Something strange is happening in the Republican primary — something strange, that is, besides the Trump phenomenon. For some reason, just about all the leading candidates other than The Donald have taken a deeply unpopular position, a known political loser, on a major domestic policy issue. And it's interesting to ask why.
The issue in question is the future of Social Security, which turned 80 last week. The retirement program is, of course, both extremely popular and a long-term target of conservatives, who want to kill it precisely because its popularity helps legitimize government action in general. As the right-wing activist Stephen Moore (now chief economist of the Heritage Foundation) once declared, Social Security is "the soft underbelly of the welfare state;" "jab your spear through that" and you can undermine the whole thing.
But that was a decade ago, during former President George W. Bush's attempt to privatize the program — and what Bush learned was that the underbelly wasn't that soft after all. Despite the political momentum coming from the GOP's victory in the 2004 election, despite support from much of the media establishment, the assault on Social Security quickly crashed and burned. Voters, it turns out, like Social Security as it is, and don't want it cut.
It's remarkable, then, that most of the Republicans who would be president seem to be lining up for another round of punishment. In particular, they've been declaring that the retirement age — which has already been pushed up from 65 to 66, and is scheduled to rise to 67 — should go up even further.
Thus, Jeb Bush says that the retirement age should be pushed back to "68 or 70." Scott Walker has echoed that position. Marco Rubio wants both to raise the retirement age and to cut benefits for higher-income seniors. Rand Paul wants to raise the retirement age to 70 and means-test benefits. Ted Cruz wants to revive the Bush privatization plan.
For the record, these proposals would be really bad public policy — a harsh blow to Americans in the bottom half of the income distribution, who depend on Social Security, often have jobs that involve manual labor, and have not, in fact, seen a big rise in life expectancy. Meanwhile, the decline of private pensions has left working Americans more reliant on Social Security than ever.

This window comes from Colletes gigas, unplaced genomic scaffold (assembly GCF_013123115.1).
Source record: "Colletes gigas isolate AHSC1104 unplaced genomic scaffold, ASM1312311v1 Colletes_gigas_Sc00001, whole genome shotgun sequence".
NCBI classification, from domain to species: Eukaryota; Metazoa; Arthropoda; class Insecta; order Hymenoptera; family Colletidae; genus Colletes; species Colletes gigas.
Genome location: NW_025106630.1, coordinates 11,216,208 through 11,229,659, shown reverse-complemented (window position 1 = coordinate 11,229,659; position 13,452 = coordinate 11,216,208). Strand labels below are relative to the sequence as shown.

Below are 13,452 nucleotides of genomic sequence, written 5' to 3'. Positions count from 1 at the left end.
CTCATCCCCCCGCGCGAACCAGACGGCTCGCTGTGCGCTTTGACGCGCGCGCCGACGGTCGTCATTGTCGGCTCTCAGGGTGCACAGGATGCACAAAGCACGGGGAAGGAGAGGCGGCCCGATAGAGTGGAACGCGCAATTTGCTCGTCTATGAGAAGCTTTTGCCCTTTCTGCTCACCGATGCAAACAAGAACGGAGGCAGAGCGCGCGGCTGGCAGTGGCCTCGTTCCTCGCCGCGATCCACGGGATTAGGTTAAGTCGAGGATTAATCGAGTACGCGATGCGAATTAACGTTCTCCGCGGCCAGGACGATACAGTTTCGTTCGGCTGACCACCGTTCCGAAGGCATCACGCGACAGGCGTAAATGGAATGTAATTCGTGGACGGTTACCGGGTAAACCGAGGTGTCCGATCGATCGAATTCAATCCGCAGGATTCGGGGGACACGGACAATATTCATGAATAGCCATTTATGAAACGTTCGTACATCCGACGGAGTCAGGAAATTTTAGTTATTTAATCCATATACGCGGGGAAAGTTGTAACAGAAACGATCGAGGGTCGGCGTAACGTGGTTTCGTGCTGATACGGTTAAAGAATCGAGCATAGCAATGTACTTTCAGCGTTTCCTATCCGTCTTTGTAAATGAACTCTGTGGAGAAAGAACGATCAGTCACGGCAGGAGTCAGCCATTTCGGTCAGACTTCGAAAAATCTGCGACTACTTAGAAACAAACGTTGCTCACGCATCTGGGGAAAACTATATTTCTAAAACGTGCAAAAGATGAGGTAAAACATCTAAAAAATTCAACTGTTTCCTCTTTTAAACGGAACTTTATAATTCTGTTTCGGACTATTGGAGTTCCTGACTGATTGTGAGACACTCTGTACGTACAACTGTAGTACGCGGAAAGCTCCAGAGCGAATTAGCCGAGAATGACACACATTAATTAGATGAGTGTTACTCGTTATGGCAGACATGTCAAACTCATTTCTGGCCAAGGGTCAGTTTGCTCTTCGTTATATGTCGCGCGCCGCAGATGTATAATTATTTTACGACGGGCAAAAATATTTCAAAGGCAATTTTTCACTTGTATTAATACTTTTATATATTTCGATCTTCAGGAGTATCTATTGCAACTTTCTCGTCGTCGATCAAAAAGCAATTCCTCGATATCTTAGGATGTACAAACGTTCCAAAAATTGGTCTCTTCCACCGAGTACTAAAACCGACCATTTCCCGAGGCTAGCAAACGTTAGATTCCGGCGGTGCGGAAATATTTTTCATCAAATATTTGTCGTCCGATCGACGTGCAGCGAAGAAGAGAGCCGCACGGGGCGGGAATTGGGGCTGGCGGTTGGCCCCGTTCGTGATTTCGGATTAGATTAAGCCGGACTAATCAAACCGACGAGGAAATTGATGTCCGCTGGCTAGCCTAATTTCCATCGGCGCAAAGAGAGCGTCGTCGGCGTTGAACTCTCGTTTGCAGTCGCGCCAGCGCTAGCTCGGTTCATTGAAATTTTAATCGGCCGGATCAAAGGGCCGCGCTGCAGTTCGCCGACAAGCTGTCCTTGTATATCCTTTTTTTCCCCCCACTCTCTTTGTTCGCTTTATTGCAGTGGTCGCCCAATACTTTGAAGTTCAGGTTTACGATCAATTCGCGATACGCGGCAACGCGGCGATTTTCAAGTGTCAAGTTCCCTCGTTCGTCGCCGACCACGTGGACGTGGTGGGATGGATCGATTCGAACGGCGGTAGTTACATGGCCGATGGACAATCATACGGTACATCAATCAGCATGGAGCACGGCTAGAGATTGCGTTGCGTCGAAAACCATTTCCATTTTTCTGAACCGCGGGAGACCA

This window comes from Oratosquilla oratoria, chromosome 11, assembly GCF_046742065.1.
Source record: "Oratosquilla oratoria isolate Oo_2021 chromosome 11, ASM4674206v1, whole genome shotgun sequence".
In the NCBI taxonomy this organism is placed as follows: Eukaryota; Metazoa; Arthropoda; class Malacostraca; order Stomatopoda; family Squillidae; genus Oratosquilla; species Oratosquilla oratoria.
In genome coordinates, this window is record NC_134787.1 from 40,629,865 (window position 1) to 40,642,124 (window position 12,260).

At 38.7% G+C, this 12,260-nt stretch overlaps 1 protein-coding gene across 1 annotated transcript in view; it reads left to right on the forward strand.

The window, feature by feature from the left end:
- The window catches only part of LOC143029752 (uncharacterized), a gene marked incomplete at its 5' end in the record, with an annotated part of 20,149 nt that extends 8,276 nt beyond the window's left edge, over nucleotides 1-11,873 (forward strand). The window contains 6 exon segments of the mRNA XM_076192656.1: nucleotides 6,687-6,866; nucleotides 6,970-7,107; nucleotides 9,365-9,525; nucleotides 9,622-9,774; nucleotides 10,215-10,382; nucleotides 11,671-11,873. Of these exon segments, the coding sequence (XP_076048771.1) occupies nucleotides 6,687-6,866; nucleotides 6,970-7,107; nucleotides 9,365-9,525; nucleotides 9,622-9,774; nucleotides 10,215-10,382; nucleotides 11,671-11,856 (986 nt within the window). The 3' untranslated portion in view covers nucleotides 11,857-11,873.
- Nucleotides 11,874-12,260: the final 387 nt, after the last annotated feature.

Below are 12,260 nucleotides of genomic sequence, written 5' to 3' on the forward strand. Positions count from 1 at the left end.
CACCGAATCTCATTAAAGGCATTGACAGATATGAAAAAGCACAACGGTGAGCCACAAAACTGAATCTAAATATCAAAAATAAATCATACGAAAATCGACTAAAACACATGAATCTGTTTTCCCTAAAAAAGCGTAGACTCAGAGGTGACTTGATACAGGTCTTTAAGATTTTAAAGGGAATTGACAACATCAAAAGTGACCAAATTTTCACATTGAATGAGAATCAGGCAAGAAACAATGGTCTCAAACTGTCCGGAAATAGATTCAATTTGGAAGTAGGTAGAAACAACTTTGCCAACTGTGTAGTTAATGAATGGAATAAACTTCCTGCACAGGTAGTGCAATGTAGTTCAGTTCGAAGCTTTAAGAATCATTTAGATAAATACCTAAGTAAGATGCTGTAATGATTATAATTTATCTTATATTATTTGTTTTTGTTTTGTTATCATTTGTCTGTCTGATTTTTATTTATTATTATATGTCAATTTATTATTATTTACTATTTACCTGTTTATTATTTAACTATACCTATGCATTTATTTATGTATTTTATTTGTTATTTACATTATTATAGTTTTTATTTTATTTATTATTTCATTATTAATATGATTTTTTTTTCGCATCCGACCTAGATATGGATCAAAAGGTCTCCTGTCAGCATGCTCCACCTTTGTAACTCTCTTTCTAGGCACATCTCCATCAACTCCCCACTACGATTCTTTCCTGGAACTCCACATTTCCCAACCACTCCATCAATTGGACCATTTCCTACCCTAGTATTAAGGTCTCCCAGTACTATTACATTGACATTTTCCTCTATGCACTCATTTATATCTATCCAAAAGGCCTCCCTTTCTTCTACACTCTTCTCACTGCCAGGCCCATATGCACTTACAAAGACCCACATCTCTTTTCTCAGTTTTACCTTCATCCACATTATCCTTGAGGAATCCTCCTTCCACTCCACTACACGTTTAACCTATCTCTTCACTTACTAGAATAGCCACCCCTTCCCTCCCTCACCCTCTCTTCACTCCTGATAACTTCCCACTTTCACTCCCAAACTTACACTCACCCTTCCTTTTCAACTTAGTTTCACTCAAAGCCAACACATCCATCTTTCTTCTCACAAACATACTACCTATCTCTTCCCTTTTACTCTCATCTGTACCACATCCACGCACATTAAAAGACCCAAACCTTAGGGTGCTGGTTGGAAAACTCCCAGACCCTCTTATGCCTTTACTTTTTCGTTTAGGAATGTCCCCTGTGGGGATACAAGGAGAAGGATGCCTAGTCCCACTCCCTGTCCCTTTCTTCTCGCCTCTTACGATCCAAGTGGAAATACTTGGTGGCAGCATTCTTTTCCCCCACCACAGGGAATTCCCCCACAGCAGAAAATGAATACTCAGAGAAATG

And no, Social Security does not face a financial crisis; its long-term funding shortfall could easily be closed with modest increases in revenue.
Still, nobody should be surprised at the spectacle of politicians enthusiastically endorsing destructive policies. What's puzzling about the renewed Republican assault on Social Security is that it looks like bad politics as well as bad policy. Americans love Social Security, so why aren't the candidates at least pretending to share that sentiment?
The answer, I'd suggest, is that it's all about the big money.
Wealthy individuals have long played a disproportionate role in politics, but we've never seen anything like what's happening now: domination of campaign finance, especially on the Republican side, by a tiny group of immensely wealthy donors. Indeed, more than half the funds raised by Republican candidates through June came from just 130 families.
And while most Americans love Social Security, the wealthy don't. Two years ago a pioneering study of the policy preferences of the very wealthy found many contrasts with the views of the general public; as you might expect, the rich are politically different from you and me. But nowhere are they as different as they are on the matter of Social Security. By a wide margin, ordinary Americans want to see Social Security expanded. But by an even wider margin, Americans in the top 1 percent want it cut. And guess whose preferences are prevailing among Republican candidates?
You often see political analyses pointing out, rightly, that voting in actual primaries is preceded by an "invisible primary" in which candidates compete for the support of crucial elites. But who are these elites? In the past, it might have been members of the political establishment and other opinion leaders. But what the new attack on Social Security tells us is that the rules have changed. Nowadays, at least on the Republican side, the invisible primary has been reduced to a stark competition for the affections and, of course, the money of a few dozen plutocrats.
What this means, in turn, is that the eventual Republican nominee — assuming that it's not Trump — will be committed not just to a renewed attack on Social Security but to a broader plutocratic agenda. Whatever the rhetoric, the GOP is on track to nominate someone who has won over the big money by promising government by the 1 percent, for the 1 percent.
© 2015 New York Times